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Illinois State Senator Dave Syverson (R-Cherry Valley) spoke out regarding changes made to the SAFE-T Act in a press release issued the day of the Senate's approval.
In a press release on Dec 1, besides reiterating his disapproval of House Bill 1095 in any form, Syverson called the approval a strictly partisan vote and noted that it now advances to the House of Representatives for consideration.
"State’s attorneys and law-enforcement personnel from across Illinois have talked for months about how their work – and the ultimate safety of their communities – will be threatened when some provisions of the state’s controversial overhaul of its criminal justice system take effect next year,” Syverson said.
The senator said that revisions to SAFE-T Act will not solve the problem.
“Making a bad bill ‘less bad’ is certainly not the complete answer. The SAFE-T Act should have been repealed and lawmakers focused more on protecting the innocent public as opposed to expanding the rights of criminals. The minor fixes or improvements in House Bill 1095 do not address the large underlying problems and concerns with the SAFE-T Act," he said.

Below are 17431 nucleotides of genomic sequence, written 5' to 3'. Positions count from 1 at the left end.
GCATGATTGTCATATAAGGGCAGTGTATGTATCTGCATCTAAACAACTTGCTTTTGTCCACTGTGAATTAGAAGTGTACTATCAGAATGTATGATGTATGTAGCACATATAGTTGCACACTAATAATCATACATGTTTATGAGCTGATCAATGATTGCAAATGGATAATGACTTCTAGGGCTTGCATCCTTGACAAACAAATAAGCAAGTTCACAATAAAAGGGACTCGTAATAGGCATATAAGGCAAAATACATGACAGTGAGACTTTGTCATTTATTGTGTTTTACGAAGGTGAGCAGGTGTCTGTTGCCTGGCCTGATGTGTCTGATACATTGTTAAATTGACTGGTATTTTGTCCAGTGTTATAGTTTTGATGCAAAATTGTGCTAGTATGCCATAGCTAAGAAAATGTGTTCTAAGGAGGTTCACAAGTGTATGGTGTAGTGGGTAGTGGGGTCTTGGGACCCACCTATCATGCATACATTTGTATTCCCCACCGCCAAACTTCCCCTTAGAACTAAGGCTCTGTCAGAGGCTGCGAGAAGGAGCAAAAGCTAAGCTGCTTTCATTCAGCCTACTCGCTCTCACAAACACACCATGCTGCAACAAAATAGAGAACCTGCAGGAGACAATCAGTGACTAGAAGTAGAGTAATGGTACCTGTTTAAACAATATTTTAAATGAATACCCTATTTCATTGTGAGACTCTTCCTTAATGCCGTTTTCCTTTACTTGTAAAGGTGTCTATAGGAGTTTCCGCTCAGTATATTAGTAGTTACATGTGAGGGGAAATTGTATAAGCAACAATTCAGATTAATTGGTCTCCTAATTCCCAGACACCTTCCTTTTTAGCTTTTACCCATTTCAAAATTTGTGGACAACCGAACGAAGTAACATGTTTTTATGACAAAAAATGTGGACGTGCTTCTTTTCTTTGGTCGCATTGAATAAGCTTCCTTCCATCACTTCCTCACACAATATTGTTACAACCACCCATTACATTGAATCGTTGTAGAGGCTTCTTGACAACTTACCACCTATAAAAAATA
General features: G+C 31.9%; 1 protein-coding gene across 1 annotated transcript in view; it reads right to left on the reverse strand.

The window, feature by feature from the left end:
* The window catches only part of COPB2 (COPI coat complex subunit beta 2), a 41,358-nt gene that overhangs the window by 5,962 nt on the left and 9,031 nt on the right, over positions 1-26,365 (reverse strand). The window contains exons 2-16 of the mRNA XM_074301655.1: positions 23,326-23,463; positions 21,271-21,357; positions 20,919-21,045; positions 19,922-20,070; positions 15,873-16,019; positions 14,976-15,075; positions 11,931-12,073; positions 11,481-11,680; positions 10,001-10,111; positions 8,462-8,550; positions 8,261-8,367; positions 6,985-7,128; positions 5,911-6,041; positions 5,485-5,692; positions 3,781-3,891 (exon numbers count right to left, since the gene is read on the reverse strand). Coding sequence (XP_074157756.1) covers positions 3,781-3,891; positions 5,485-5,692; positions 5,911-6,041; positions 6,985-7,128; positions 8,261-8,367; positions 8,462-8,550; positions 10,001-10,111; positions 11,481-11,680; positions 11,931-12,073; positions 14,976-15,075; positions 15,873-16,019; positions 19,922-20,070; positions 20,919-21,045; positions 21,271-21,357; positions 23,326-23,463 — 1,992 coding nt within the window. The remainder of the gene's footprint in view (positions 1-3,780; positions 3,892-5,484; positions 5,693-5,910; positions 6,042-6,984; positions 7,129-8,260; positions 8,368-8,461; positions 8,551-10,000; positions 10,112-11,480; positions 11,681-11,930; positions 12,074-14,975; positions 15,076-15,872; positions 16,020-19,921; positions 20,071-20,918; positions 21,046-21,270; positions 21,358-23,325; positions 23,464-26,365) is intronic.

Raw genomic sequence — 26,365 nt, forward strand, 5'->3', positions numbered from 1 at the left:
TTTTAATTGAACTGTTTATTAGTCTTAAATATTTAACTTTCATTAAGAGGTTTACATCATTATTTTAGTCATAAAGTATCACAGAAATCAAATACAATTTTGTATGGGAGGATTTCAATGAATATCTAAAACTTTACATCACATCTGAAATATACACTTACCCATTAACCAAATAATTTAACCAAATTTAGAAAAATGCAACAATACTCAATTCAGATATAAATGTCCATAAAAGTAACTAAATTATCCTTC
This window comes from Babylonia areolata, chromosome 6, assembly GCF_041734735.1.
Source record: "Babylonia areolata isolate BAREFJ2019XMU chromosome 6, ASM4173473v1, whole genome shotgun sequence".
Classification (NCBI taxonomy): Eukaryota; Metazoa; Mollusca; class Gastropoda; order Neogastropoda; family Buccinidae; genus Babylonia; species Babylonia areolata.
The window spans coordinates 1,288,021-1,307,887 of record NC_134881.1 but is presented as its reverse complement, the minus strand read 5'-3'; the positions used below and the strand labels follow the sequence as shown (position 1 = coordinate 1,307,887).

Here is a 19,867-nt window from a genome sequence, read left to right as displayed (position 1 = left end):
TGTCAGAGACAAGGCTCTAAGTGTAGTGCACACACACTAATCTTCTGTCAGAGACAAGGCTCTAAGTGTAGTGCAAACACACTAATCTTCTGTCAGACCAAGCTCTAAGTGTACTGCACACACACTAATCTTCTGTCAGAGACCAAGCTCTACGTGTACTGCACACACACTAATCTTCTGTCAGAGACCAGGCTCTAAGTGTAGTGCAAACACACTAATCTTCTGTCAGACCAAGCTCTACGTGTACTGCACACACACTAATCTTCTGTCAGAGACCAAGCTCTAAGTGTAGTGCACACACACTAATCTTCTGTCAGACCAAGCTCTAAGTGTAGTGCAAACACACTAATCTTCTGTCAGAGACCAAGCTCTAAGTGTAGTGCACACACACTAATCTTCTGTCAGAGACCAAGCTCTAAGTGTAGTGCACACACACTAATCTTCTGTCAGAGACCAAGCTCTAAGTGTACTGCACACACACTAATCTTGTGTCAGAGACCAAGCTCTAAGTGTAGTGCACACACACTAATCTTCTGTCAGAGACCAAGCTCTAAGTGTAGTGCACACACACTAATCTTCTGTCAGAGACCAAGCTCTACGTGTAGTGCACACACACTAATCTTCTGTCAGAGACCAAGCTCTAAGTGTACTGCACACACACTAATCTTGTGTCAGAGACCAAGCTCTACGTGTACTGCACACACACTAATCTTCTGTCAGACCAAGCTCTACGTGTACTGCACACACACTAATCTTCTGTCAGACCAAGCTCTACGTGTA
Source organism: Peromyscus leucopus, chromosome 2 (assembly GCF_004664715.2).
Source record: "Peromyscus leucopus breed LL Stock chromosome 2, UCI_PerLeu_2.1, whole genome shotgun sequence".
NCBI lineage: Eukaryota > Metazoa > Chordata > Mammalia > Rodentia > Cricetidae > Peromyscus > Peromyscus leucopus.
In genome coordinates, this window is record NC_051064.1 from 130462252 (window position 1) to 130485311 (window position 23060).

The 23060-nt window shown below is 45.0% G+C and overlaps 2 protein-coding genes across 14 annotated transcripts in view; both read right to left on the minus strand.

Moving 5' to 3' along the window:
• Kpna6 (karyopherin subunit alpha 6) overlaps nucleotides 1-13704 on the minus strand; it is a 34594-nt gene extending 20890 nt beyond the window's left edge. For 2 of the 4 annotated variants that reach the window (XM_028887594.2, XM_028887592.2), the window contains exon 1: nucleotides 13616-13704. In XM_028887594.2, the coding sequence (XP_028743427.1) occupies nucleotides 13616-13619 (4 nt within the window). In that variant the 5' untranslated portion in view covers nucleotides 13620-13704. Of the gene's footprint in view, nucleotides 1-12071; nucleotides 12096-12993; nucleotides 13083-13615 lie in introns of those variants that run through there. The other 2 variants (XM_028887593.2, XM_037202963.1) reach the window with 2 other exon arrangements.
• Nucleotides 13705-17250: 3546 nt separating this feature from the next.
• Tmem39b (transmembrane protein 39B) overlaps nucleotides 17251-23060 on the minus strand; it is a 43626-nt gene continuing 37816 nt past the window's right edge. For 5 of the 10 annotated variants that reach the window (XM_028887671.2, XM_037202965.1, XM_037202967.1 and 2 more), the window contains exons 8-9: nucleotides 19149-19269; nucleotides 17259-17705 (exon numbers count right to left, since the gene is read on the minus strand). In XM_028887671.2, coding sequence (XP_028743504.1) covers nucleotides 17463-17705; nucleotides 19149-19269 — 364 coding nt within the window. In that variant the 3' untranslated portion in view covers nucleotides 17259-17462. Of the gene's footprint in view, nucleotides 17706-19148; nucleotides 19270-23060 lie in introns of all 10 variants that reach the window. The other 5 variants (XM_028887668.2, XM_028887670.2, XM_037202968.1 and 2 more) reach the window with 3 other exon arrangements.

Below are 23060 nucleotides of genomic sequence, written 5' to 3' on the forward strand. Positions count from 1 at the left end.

According to Syverson, safety will be compromised under the SAFE-T Act.
"I am proud to stand with our local law enforcement, and on the side of protecting our families. We need to be very clear that voting for this fix means you are supporting the underlying bill,” Syverson said. “It is like painting over a rotting wall. The changes might make it look better at first but eventually, the end result of the SAFE-T Act is that Illinois families will be less safe in their own communities."
In addition to the December statement, Syverson has offered other criticisms of the SAFE-T Act, such as in a Facebook post on Nov. 4.
“Fifty-eight lawsuits challenging the constitutionality of the SAFE-T Act were officially combined into one comprehensive suit during the week, while yet another report ranks Illinois toward the bottom of the list of tax-friendly states,” he wrote.
Ultimately, Syverson did not vote on House Bill 1095, which passed out of the Senate in a 38-17 vote, according to WIFR. Joining him in this stance were Democratic State Senators Melinda Bush (Grayslake), Michael Hastings (Frankfurt), and Emil Jones III (Chicago).